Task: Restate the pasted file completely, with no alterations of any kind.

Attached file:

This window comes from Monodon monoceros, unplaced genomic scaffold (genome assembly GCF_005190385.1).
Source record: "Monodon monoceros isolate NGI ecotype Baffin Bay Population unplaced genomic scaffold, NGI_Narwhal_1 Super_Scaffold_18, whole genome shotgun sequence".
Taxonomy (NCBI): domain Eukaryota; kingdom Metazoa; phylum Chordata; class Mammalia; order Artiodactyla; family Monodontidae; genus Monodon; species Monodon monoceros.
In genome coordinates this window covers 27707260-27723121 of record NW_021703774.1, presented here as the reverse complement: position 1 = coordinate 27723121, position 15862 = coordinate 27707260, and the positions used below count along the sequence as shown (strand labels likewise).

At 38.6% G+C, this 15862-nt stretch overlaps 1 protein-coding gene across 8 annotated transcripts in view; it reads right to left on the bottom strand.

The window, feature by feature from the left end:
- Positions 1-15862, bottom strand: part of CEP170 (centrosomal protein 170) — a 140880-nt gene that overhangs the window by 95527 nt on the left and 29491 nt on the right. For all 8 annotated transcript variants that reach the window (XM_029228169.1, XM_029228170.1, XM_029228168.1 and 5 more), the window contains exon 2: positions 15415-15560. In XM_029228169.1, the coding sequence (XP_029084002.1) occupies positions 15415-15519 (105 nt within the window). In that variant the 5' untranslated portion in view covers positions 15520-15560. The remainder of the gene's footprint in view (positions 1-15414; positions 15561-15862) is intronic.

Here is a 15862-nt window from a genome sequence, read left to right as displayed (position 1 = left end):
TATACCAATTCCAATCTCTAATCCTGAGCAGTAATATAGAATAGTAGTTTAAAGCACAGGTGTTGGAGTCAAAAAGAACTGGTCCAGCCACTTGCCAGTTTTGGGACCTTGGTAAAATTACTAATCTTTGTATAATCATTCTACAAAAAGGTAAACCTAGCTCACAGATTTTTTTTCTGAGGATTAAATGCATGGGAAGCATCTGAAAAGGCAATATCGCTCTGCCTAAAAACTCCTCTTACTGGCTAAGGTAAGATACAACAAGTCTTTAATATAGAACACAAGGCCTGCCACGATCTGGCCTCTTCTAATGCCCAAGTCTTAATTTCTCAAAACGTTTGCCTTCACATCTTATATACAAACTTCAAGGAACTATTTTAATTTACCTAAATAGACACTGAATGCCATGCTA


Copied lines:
This window comes from Monodon monoceros, unplaced genomic scaffold (genome assembly GCF_005190385.1).
Source record: "Monodon monoceros isolate NGI ecotype Baffin Bay Population unplaced genomic scaffold, NGI_Narwhal_1 Super_Scaffold_18, whole genome shotgun sequence".
Taxonomy (NCBI): domain Eukaryota; kingdom Metazoa; phylum Chordata; class Mammalia; order Artiodactyla; family Monodontidae; genus Monodon; species Monodon monoceros.
In genome coordinates this window covers 27707260-27723121 of record NW_021703774.1, presented here as the reverse complement: position 1 = coordinate 27723121, position 15862 = coordinate 27707260, and the positions used below count along the sequence as shown (strand labels likewise).

At 38.6% G+C, this 15862-nt stretch overlaps 1 protein-coding gene across 8 annotated transcripts in view; it reads right to left on the bottom strand.

The window, feature by feature from the left end:
- Positions 1-15862, bottom strand: part of CEP170 (centrosomal protein 170) — a 140880-nt gene that overhangs the window by 95527 nt on the left and 29491 nt on the right. For all 8 annotated transcript variants that reach the window (XM_029228169.1, XM_029228170.1, XM_029228168.1 and 5 more), the window contains exon 2: positions 15415-15560. In XM_029228169.1, the coding sequence (XP_029084002.1) occupies positions 15415-15519 (105 nt within the window). In that variant the 5' untranslated portion in view covers positions 15520-15560. The remainder of the gene's footprint in view (positions 1-15414; positions 15561-15862) is intronic.

Here is a 15862-nt window from a genome sequence, read left to right as displayed (position 1 = left end):
TATACCAATTCCAATCTCTAATCCTGAGCAGTAATATAGAATAGTAGTTTAAAGCACAGGTGTTGGAGTCAAAAAGAACTGGTCCAGCCACTTGCCAGTTTTGGGACCTTGGTAAAATTACTAATCTTTGTATAATCATTCTACAAAAAGGTAAACCTAGCTCACAGATTTTTTTTCTGAGGATTAAATGCATGGGAAGCATCTGAAAAGGCAATATCGCTCTGCCTAAAAACTCCTCTTACTGGCTAAGGTAAGATACAACAAGTCTTTAATATAGAACACAAGGCCTGCCACGATCTGGCCTCTTCTAATGCCCAAGTCTTAATTTCTCAAAACGTTTGCCTTCACATCTTATATACAAACTTCAAGGAACTATTTTAATTTACCTAAATAGACACTGAATGCCATGCTA